Am I right?  Who knows.  But I think a lot of systems will be caught off guard.  We don’t need to double or triple testing capacity, we need to multiply by 1000.  This won’t happen by itself.  It will require a monumental, Manhattan Project style effort, but it IS doable.  It is time for this to be crowd-sourced, with EVERYTHING published, and all possible sources sourced, right now.  You can’t multiply without multiplication.

  • The bill of material for every test kit, reagent, container, piece of equipment, delivery vehicle, all of it.  Work instructions, equipment specs, process flows, ALL OF IT.
  • The statement of requirements, specs and drawings for every single component of everything involved
  • The quantities currently available and the rate they are produced, and the deficit by date of every single part.  The deficit MUST be closed.
  • Plans for every supplier to go 24×7.  Plans to identify and ramp all new suppliers.
  • Limited validation.  Get it to 90% good and release, keep working on it.  The risk is MUCH better than waiting for a perfect result.
  • Specifications that can change.  Everything is negotiable.  (I can make the control panel but it might be copper instead of stainless, OK?  uh, sure!)
  • Mobilize a few thousand engineers, purchasing, project managers to arrange the builds and deliveries.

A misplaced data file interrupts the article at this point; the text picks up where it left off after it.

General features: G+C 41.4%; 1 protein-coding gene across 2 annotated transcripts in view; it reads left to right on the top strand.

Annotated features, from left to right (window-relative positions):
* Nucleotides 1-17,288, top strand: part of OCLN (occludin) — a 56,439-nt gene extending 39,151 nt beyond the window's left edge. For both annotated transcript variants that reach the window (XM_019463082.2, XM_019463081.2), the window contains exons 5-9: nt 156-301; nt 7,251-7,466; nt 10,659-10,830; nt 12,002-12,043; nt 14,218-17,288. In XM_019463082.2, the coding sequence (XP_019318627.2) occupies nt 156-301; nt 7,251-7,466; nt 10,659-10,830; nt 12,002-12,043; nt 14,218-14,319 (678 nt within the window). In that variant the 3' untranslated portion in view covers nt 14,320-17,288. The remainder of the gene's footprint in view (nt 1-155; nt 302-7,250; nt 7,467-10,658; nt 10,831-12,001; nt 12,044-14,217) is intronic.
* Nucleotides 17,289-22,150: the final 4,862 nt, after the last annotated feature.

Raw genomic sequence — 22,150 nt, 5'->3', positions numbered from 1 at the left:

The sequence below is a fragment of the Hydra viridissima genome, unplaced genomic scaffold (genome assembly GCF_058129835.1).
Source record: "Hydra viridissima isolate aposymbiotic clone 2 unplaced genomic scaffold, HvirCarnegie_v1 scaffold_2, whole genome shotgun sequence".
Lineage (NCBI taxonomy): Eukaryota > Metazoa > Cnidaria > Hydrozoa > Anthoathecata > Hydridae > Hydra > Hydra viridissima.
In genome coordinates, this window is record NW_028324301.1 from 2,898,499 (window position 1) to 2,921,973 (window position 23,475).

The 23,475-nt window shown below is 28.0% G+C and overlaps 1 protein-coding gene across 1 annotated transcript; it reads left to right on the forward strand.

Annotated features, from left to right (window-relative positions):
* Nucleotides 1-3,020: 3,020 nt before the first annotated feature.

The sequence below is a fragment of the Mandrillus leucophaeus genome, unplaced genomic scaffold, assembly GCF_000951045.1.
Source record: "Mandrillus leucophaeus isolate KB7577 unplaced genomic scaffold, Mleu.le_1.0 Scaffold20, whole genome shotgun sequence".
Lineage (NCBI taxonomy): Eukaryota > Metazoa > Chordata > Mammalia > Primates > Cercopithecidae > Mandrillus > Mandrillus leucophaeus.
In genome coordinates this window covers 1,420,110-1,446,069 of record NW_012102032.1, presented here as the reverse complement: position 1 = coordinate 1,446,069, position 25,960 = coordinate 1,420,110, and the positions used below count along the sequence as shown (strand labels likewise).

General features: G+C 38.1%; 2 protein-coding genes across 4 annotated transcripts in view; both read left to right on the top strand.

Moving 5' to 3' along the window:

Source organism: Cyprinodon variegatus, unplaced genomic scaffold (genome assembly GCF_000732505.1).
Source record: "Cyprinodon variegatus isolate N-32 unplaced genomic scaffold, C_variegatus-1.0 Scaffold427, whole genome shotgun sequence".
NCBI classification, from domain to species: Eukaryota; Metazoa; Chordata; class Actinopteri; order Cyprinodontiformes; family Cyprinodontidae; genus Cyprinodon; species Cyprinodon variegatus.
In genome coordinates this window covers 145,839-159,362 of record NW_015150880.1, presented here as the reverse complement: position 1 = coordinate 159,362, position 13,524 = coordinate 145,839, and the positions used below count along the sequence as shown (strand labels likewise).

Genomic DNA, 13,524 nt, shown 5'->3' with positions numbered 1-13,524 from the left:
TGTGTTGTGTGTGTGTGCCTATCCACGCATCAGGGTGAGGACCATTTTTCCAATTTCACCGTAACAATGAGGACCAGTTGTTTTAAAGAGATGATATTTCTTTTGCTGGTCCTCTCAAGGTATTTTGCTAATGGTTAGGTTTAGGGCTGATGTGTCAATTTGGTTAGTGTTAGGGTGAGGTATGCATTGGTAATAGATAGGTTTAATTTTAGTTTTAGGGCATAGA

• Change the design.  Think small and fast. Running out of test tubes?  Have the BIC pen company start making them by modifying the molds overnight.  Now you have billions of tubes.  Many things CAN be changed that fast.

Conclusions and comments:

The charts above show that testing is everything.  If we can detect and contain infectious people, we have to do that NOW.  It makes the ordeal much shorter with much less damage.  Every day of delay costs way too much.  There really is no other viable solution, they all take too long, won’t work, and too many die.  Yes, it improves the medical overload somewhat, but not enough, and we can’t do that forever.  Beyond the loss of life, the lost work and value is incalculable.  The strain on the financial system – well, you saw what a small poke did.

We are where Italy was less than TWO WEEKS ago.  We better bust a move, or we will have zero chance of a lower death rate like Korea.


*  Keep in mind that this model is generally starting from an infection point HIGHER than where we currently stand.  For example at 50 of 10,000, or 0.5%, we institute an action.  We are currently at 2,726 as of 3/14/2020 of 327,000,000 or 0.00084% (holy COW what a jump since the last time I looked, yesterday!).  So the results are overstated somewhat, and they could turn out to be much better than my simulations show if efforts start now.  Or worse.  It is expanding at a geometric rate, and time matters.  And the government is working on it.  Think about that!